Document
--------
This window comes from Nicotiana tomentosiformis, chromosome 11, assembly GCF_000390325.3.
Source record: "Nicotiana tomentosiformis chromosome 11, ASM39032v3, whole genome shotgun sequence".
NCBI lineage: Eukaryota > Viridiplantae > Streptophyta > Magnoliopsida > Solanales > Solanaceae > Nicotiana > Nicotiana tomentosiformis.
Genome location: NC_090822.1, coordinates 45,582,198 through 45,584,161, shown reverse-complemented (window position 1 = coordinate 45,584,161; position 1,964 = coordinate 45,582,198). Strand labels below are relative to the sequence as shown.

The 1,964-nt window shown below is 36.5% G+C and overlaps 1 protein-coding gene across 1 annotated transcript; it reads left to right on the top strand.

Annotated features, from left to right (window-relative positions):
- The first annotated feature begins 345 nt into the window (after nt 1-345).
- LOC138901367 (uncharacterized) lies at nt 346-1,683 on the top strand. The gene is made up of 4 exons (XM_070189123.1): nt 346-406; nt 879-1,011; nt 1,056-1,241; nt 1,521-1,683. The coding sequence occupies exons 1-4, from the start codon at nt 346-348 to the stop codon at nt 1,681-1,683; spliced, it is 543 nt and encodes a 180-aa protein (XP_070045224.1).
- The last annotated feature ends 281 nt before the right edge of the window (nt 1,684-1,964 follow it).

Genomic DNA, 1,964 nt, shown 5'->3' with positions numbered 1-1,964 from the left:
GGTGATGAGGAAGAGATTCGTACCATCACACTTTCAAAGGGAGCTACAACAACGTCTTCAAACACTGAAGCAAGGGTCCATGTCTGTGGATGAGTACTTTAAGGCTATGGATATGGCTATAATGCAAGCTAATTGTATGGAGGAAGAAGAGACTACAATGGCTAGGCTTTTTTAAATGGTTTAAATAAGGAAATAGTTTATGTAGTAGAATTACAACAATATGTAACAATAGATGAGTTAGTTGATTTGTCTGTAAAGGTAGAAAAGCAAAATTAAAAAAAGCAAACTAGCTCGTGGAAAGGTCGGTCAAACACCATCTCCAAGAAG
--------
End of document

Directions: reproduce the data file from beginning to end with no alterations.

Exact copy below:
This window comes from Nicotiana tomentosiformis, chromosome 11, assembly GCF_000390325.3.
Source record: "Nicotiana tomentosiformis chromosome 11, ASM39032v3, whole genome shotgun sequence".
NCBI lineage: Eukaryota > Viridiplantae > Streptophyta > Magnoliopsida > Solanales > Solanaceae > Nicotiana > Nicotiana tomentosiformis.
Genome location: NC_090822.1, coordinates 45,582,198 through 45,584,161, shown reverse-complemented (window position 1 = coordinate 45,584,161; position 1,964 = coordinate 45,582,198). Strand labels below are relative to the sequence as shown.

The 1,964-nt window shown below is 36.5% G+C and overlaps 1 protein-coding gene across 1 annotated transcript; it reads left to right on the top strand.

Annotated features, from left to right (window-relative positions):
- The first annotated feature begins 345 nt into the window (after nt 1-345).
- LOC138901367 (uncharacterized) lies at nt 346-1,683 on the top strand. The gene is made up of 4 exons (XM_070189123.1): nt 346-406; nt 879-1,011; nt 1,056-1,241; nt 1,521-1,683. The coding sequence occupies exons 1-4, from the start codon at nt 346-348 to the stop codon at nt 1,681-1,683; spliced, it is 543 nt and encodes a 180-aa protein (XP_070045224.1).
- The last annotated feature ends 281 nt before the right edge of the window (nt 1,684-1,964 follow it).

Genomic DNA, 1,964 nt, shown 5'->3' with positions numbered 1-1,964 from the left:
GGTGATGAGGAAGAGATTCGTACCATCACACTTTCAAAGGGAGCTACAACAACGTCTTCAAACACTGAAGCAAGGGTCCATGTCTGTGGATGAGTACTTTAAGGCTATGGATATGGCTATAATGCAAGCTAATTGTATGGAGGAAGAAGAGACTACAATGGCTAGGCTTTTTTAAATGGTTTAAATAAGGAAATAGTTTATGTAGTAGAATTACAACAATATGTAACAATAGATGAGTTAGTTGATTTGTCTGTAAAGGTAGAAAAGCAAAATTAAAAAAAGCAAACTAGCTCGTGGAAAGGTCGGTCAAACACCATCTCCAAGAAG